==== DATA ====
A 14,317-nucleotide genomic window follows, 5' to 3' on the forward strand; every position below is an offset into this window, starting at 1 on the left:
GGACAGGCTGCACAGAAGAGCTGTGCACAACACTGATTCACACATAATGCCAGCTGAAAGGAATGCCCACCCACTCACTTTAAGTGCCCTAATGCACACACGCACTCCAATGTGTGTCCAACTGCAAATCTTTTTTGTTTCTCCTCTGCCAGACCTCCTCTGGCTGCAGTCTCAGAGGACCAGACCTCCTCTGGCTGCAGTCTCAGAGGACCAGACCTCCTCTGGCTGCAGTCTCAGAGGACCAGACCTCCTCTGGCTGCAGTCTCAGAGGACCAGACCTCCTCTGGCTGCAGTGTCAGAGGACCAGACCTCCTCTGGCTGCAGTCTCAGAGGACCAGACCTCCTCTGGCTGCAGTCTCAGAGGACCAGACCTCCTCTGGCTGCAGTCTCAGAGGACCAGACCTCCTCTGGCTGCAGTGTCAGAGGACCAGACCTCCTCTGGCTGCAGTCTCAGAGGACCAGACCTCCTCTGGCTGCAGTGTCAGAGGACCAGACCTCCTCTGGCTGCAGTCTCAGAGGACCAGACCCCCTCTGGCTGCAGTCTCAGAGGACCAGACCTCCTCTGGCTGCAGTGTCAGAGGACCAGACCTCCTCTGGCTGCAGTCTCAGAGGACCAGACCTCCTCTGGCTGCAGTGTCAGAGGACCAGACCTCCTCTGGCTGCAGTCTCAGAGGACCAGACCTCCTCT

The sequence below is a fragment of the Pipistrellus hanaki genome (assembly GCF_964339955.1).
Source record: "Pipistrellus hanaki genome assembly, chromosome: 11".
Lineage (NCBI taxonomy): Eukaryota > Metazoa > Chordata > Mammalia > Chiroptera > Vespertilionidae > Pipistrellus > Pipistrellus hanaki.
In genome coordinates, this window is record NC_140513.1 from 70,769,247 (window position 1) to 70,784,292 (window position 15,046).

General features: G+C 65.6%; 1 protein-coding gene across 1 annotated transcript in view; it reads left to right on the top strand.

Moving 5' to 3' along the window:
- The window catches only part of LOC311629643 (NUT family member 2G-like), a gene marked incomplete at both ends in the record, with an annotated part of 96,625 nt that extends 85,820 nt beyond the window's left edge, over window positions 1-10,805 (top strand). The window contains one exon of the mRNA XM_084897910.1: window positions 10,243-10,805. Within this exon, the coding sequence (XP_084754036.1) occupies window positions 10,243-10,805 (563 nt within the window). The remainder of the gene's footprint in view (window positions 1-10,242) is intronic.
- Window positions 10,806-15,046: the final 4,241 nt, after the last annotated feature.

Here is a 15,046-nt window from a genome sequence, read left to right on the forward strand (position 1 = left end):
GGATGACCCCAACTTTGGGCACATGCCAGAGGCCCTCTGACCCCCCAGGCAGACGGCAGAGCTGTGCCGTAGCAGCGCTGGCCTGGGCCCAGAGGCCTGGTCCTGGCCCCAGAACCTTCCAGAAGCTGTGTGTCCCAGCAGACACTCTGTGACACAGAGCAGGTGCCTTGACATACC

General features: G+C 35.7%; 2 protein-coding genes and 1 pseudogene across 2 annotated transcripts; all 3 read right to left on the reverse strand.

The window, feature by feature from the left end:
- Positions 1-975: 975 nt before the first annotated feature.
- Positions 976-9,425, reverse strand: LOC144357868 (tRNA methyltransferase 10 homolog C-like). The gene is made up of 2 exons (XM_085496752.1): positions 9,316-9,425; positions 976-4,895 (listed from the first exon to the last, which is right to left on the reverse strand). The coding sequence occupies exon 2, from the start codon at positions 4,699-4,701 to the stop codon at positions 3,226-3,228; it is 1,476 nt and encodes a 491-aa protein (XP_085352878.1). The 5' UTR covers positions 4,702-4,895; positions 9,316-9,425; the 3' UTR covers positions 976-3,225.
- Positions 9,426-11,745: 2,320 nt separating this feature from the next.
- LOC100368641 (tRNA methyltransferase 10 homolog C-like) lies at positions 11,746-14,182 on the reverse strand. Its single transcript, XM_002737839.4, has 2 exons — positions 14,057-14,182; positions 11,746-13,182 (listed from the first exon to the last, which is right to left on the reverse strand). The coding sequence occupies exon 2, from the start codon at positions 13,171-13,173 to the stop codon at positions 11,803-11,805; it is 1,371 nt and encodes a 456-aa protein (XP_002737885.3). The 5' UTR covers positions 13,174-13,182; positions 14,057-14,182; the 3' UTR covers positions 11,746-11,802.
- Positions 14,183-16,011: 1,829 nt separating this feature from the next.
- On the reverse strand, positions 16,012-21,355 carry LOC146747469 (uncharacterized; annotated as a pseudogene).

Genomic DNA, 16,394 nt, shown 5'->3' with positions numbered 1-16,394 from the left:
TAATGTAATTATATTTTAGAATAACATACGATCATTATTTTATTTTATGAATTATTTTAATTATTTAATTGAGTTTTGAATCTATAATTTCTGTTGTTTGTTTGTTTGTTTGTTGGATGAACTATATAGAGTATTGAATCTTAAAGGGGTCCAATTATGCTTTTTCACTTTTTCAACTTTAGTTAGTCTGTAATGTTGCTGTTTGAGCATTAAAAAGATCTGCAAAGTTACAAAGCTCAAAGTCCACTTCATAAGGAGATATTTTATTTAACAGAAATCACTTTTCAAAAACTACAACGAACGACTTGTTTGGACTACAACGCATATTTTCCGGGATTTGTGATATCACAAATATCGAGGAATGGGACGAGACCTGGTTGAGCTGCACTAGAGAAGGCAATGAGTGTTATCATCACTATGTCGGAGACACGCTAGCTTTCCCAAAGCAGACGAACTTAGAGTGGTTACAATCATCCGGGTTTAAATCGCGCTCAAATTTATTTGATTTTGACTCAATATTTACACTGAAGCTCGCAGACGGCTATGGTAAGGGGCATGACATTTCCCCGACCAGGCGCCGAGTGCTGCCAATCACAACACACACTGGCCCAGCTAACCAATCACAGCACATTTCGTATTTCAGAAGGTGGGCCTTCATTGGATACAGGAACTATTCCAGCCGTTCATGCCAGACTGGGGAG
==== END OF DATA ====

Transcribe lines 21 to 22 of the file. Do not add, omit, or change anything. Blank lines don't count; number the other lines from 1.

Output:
Genomic DNA, 16,394 nt, shown 5'->3' with positions numbered 1-16,394 from the left:
TAATGTAATTATATTTTAGAATAACATACGATCATTATTTTATTTTATGAATTATTTTAATTATTTAATTGAGTTTTGAATCTATAATTTCTGTTGTTTGTTTGTTTGTTTGTTGGATGAACTATATAGAGTATTGAATCTTAAAGGGGTCCAATTATGCTTTTTCACTTTTTCAACTTTAGTTAGTCTGTAATGTTGCTGTTTGAGCATTAAAAAGATCTGCAAAGTTACAAAGCTCAAAGTCCACTTCATAAGGAGATATTTTATTTAACAGAAATCACTTTTCAAAAACTACAACGAACGACTTGTTTGGACTACAACGCATATTTTCCGGGATTTGTGATATCACAAATATCGAGGAATGGGACGAGACCTGGTTGAGCTGCACTAGAGAAGGCAATGAGTGTTATCATCACTATGTCGGAGACACGCTAGCTTTCCCAAAGCAGACGAACTTAGAGTGGTTACAATCATCCGGGTTTAAATCGCGCTCAAATTTATTTGATTTTGACTCAATATTTACACTGAAGCTCGCAGACGGCTATGGTAAGGGGCATGACATTTCCCCGACCAGGCGCCGAGTGCTGCCAATCACAACACACACTGGCCCAGCTAACCAATCACAGCACATTTCGTATTTCAGAAGGTGGGCCTTCATTGGATACAGGAACTATTCCAGCCGTTCATGCCAGACTGGGGAG